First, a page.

These results show that both read and write are significant predictors of female.

See also

Discriminant analysis

Discriminant analysis is used when you have one or more normally distributed interval independent variables and a categorical dependent variable.  It is a multivariate technique that considers the latent dimensions in the independent variables for predicting group membership in the categorical dependent variable.  For example, using the hsb2 data file, say we wish to use readwrite and math scores to predict the type of program a student belongs to (prog).  For this analysis, you need to first download the daoneway program that performs this test. You can download daoneway from within Stata by typing findit daoneway (see How can I used the findit command to search for programs and get additional help? for more information about using findit).

You can then perform the discriminant function analysis like this.

daoneway read write math, by(prog)
One-way Disciminant Function Analysis  Observations = 200 Variables    = 3 Groups       = 3                   Pct of   Cum  Canonical  After  Wilks'  Fcn Eigenvalue Variance  Pct     Corr      Fcn  Lambda  Chi-square  df  P-value                                          |   0  0.73398    60.619     6   0.0000    1    0.3563   98.74  98.74    0.5125  |   1  0.99548     0.888     2   0.6414    2    0.0045    1.26 100.00    0.0672  |  Unstandardized canonical discriminant function coefficients           func1    func2  read   0.0292  -0.0439 write   0.0383   0.1370  math   0.0703  -0.0793 _cons  -7.2509  -0.7635  Standardized canonical discriminant function coefficients           func1    func2  read   0.2729  -0.4098 write   0.3311   1.1834  math   0.5816  -0.6557  Canonical discriminant structure matrix           func1    func2  read   0.7785  -0.1841 write   0.7753   0.6303  math   0.9129  -0.2725  Group means on canonical discriminant functions            func1    func2 prog-1  -0.3120   0.1190 prog-2   0.5359  -0.0197 prog-3  -0.8445  -0.0658

Clearly, the Stata output for this procedure is lengthy, and it is beyond the scope of this page to explain all of it.  However, the main point is that two canonical variables are identified by the analysis, the first of which seems to be more related to program type than the second.  For more information, see this page ondiscriminant function analysis.

See also

One-way MANOVA

MANOVA (multivariate analysis of variance) is like ANOVA, except that there are two or more dependent variables. In a one-way MANOVA, there is one categorical independent variable and two or more dependent variables. For example, using the hsb2 data file, say we wish to examine the differences in readwrite and mathbroken down by program type (prog). For this analysis, you can use the manova command and then perform the analysis like this.

manova read write math = prog, category(prog)
Number of obs =     200                  W = Wilks' lambda      L = Lawley-Hotelling trace                  P = Pillai's trace     R = Roy's largest root      Source |  Statistic     df   F(df1,    df2) =   F   Prob>F -----------+--------------------------------------------------       prog | W   0.7340      2     6.0   390.0    10.87 0.0000 e            | P   0.2672            6.0   392.0    10.08 0.0000 a            | L   0.3608            6.0   388.0    11.67 0.0000 a            | R   0.3563            3.0   196.0    23.28 0.0000 u            |--------------------------------------------------   Residual |               197 -----------+--------------------------------------------------      Total |               199 --------------------------------------------------------------               e = exact, a = approximate, u = upper bound on F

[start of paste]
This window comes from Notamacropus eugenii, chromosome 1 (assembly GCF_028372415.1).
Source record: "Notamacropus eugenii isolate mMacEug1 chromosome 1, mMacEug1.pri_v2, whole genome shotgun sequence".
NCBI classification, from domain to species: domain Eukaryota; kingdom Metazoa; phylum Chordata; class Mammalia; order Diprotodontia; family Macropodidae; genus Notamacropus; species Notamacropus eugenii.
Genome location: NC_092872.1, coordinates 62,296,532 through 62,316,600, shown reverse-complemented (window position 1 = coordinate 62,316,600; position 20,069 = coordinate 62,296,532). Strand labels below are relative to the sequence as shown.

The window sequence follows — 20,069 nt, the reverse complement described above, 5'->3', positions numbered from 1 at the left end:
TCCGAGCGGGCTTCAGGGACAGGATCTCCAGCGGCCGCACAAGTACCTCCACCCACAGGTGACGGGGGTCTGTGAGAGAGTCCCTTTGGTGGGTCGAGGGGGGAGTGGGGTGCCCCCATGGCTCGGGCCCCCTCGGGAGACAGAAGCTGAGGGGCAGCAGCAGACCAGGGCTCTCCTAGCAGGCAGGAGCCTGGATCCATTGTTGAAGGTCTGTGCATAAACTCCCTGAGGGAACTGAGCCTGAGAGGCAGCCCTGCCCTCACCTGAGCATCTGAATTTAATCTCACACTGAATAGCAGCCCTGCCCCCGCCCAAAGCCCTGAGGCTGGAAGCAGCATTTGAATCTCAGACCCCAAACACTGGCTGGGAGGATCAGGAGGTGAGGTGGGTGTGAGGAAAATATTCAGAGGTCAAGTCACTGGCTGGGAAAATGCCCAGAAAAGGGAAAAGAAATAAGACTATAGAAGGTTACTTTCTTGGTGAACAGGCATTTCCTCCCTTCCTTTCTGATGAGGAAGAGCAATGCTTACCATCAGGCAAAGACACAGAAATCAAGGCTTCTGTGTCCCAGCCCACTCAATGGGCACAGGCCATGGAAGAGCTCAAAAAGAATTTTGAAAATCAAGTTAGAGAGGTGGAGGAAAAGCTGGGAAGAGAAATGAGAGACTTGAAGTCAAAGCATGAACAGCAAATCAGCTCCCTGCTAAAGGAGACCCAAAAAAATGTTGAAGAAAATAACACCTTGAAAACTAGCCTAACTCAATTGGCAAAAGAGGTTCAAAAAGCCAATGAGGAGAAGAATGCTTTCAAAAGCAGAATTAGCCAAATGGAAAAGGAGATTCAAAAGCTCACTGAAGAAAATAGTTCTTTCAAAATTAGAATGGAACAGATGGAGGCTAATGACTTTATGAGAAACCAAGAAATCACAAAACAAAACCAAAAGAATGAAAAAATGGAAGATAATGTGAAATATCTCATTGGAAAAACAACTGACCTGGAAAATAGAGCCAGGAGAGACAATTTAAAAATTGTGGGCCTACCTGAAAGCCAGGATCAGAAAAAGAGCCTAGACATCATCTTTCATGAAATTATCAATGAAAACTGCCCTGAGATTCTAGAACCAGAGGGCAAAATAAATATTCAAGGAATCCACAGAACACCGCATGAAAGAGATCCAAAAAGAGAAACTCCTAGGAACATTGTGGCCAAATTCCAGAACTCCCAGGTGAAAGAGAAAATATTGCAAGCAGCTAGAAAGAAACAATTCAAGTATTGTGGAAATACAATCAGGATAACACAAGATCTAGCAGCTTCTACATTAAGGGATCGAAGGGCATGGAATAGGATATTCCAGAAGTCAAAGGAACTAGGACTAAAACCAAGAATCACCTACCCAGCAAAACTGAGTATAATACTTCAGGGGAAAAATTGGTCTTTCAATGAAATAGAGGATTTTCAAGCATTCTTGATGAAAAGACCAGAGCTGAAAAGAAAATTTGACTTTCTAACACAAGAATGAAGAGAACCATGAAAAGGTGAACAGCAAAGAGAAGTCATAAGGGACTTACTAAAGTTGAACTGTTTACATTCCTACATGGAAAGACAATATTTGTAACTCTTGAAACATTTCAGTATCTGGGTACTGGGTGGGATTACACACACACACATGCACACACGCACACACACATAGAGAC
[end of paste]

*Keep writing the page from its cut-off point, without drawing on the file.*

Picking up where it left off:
This command produces three different test statistics that are used to evaluate the statistical significance of the relationship between the independent variable and the outcome variables.  According to all three criteria, the students in the different programs differ in their joint distribution of readwrite and math.

See also

Multivariate multiple regression

Multivariate multiple regression is used when you have two or more dependent variables that are to be predicted from two or more predictor variables.  In our example, we will predict write and read from femalemathscience and social studies (socst) scores.  

mvreg write read = female math science socst
Equation          Obs  Parms        RMSE    "R-sq"          F        P ---------------------------------------------------------------------- write             200      5    6.101191    0.5940   71.32457   0.0000 read              200      5    6.679383    0.5841    68.4741   0.0000  ------------------------------------------------------------------------------              |      Coef.   Std. Err.      t    P>|t|     [95% Conf. Interval] -------------+---------------------------------------------------------------- write        |       female |   5.428215   .8808853     6.16   0.000      3.69093    7.165501         math |   .2801611   .0639308     4.38   0.000     .1540766    .4062456      science |   .2786543   .0580452     4.80   0.000     .1641773    .3931313        socst |   .2681117    .049195     5.45   0.000     .1710892    .3651343        _cons |   6.568924   2.819079     2.33   0.021     1.009124    12.12872 -------------+---------------------------------------------------------------- read         |       female |   -.512606   .9643644    -0.53   0.596    -2.414529    1.389317         math |   .3355829   .0699893     4.79   0.000     .1975497    .4736161      science |   .2927632    .063546     4.61   0.000     .1674376    .4180889        socst |   .3097572   .0538571     5.75   0.000     .2035401    .4159744        _cons |   3.430005   3.086236     1.11   0.268    -2.656682    9.516691 ------------------------------------------------------------------------------